David Leinweber has played in a wide variety of venues and musical styles, ranging from rock, to blues, to folk, to gospel. He has been featured as the “Flatpicking Professor” Dr. Leinweber at the Scottish Bluegrass Association Festival in Perth, Scotland and has also performed widely at regional acoustic music festivals in the South. This Sunday, he brings his many talents to Eddie’s Attic, where Andrew Chatwood spoke with him about his diverse musical career.
What’s the first gig you ever attended?
I played guitar for a party for a Synagogue. The party was at at the Macchus Red Fox Restaurant in Bloomfield Hills, Michigan — the same place where Jimmy Hoffa was kidnapped. I was still in high-school. I was asked to back one of the party organizers as he sang fifties rock and roll standards. I knew nothing, lol. I guess I followed along OK, but it’s embarssing to look back at that night now. However, it taught me to apreciate the fifties standards. I remember doing “Party Doll,” “It’s My Party,” and many other familiar fifties and early sixties hits.
What is the best gig that you ever performed?
I’ve had a number of very special gigs. Among the best were probably the shows I did for the Scottish Bluegrass Association in Guildtown, Scotland. In both 2006 and 2009 I was one of the headliners for their three-day music festival, which features nightly concerts. There was an article about me in the paper and I also performed an afternoon show at the nearby mall in Perth. The whole experience really gave me a taste of the international acoustic music scene. The Scots were totally appreciative and really wanted to listen to my songs — both the playing and the words. I still sell quite a few tunes from iTunes UK and I always assume it’s probably some of the folks that were at these shows. I also made halfway decent money and enjoyed staying at the Guildtown Hotel as a special guest of honor. It was pretty great.
What is the best gig you have ever seen?
I assume by “gigs,” you don’t just mean “concerts.” I saw a lot of great bands back in the day. While it doesn’t always show-up in my acoustic playing these days, I truly still love the rowdy old rock and roll of my youth in Detroit. I saw many great bands, especially Bob Seger, REO Speedwagon, The Rockets, and Brownsville Station. A lot of those bands came right out of the bars and could really put together raw but somehow well-honed performances. I also, of course, love acoustic music. My wife Mary and I enjoyed our first date at a John Denver concert where he played all his fine songs, without any band or backing. I regret that I’ve never seen some of my acoustic favorites, including especially Cat Stevens and Gordon Lightfoot. I’d love to go back in time and see Jim Croce. There are very few live recordings or videos of him, but the ones I’ve seen show that he basically had a nice little duo for live music — his voice and guitar, and the very tasteful lead details played by Maury Muehleisen. As I’ve gotten older I’ve really come to appreciate the little duos and trios that play very tasteful and polished arrangements.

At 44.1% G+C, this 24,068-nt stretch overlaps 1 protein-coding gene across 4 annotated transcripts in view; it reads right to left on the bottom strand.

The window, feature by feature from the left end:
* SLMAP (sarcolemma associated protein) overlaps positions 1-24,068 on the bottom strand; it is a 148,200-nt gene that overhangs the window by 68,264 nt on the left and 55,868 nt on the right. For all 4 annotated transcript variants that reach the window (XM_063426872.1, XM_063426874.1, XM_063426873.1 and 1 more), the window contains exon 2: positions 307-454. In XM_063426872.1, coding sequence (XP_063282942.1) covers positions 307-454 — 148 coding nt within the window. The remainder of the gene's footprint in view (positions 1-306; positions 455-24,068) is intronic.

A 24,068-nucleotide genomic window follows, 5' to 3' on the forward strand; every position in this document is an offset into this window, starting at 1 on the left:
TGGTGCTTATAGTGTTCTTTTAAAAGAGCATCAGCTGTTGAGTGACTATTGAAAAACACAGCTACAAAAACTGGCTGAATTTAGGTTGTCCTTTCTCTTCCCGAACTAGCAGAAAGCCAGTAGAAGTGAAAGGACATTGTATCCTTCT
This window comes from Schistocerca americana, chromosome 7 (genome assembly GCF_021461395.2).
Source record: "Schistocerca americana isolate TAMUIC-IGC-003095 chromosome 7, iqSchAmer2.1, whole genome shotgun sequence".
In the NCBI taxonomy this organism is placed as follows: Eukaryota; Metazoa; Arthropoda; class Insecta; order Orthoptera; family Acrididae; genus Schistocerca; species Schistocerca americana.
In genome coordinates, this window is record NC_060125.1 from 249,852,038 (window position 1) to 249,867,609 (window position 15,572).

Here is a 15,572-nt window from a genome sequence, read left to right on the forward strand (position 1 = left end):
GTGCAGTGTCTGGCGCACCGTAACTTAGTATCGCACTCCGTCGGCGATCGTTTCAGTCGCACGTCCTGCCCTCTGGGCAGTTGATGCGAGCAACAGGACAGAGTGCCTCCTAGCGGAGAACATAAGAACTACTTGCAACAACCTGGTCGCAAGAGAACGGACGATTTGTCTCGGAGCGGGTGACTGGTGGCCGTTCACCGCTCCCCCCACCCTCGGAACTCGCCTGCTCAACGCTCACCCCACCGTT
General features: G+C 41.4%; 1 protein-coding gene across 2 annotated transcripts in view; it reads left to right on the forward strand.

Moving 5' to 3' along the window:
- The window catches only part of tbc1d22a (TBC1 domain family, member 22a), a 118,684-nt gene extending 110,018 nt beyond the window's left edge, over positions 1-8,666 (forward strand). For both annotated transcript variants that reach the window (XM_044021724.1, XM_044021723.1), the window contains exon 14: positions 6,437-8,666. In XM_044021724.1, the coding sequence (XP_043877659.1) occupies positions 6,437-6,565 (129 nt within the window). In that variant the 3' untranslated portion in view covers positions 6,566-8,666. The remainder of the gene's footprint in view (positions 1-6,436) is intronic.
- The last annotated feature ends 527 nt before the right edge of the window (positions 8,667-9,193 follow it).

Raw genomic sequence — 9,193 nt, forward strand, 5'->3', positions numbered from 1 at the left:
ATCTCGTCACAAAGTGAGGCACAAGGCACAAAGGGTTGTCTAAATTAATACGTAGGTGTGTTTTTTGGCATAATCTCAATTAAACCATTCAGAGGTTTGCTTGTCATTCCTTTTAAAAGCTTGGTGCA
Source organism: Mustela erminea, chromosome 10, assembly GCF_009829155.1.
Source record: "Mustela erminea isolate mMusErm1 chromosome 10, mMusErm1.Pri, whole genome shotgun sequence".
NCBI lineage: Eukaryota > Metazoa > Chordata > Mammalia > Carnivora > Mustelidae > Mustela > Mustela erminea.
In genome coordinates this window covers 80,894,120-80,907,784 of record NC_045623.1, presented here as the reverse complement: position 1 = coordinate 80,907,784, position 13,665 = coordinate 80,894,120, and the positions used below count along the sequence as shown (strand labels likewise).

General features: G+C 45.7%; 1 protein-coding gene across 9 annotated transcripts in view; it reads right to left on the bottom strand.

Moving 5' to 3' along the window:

What is a gig you would most like to play?
I’ve never been to New York or Boston, but I always imagine that there are some really special acoustic music venues there, with really well-educated audiences and cool atmospheres.
What would be the lineup for your dream gig?
The folksy, barroom-seasoned Gordon Lightfoot backup band, and his full-orchestra plus arranger.
What is the strangest thing a fan has done for you or at your show?
I’ve seen a few dancers go beyond the PG-13 threshold.
What is the funniest moment you have had as an artist?
I had a duo called The Silverbird Duo and we were playing in Eatonton. There was a lady there who was eighty, at least. She was wearing a mini-skirt, dancing like crazy and seemed amorously inclinced towards many of the males in the room. Hey, more power to her!!!
Do you have any pre-show rituals?
Pray that people show.
If you could describe your music in one word, what would it be?
How do you connect with a crowd?
You never know how a crowd will respond. When they really listen and respond, it’s a two-way communication. The vibe when that happens is one of the greatest feelings I have known.
What is the best way to write music?
I’ve written a lot of songs. LIke any other songwriter, I’ve written many stinkers and, I hope, a few good ones along the way. You have to write a lot of bad songs to get a few good songs. A lot of times I start with chord progressions or melody-lines that come into my head. But I’ve learned to wait on the lyrics. In the past, I’d really push myself to come up with lyrics and that’s never really as good. I’ve learned to let the songs kind of gel. Sometimes I’ll make up lyrics, or even compose lyrics I think are OK — but they eventually get replaced by better lyrics. A good song has to be ‘about’ something. Until you have a clear idea or what the song is about, the lyrics can’t really emerge like they should. Even if the lyrics end-up being evocative or ambiguous, you know when they truly fit the music, or not. Lately I’ve written some songs based on history — especially British history — that I’m quite proud of. The story-song is one of the oldest forms of music and, for that matter, literature. I’ve been a history professor for over twenty years, so it should probably have been an obvious choice for me to write history-based songs. But for a long time I tried hard to separate my interests in music and history. Lately I’ve found some really neat possibilities when combining the two (history and music) however.
Check out David Leinweber at Eddie’s Attic, this Sunday!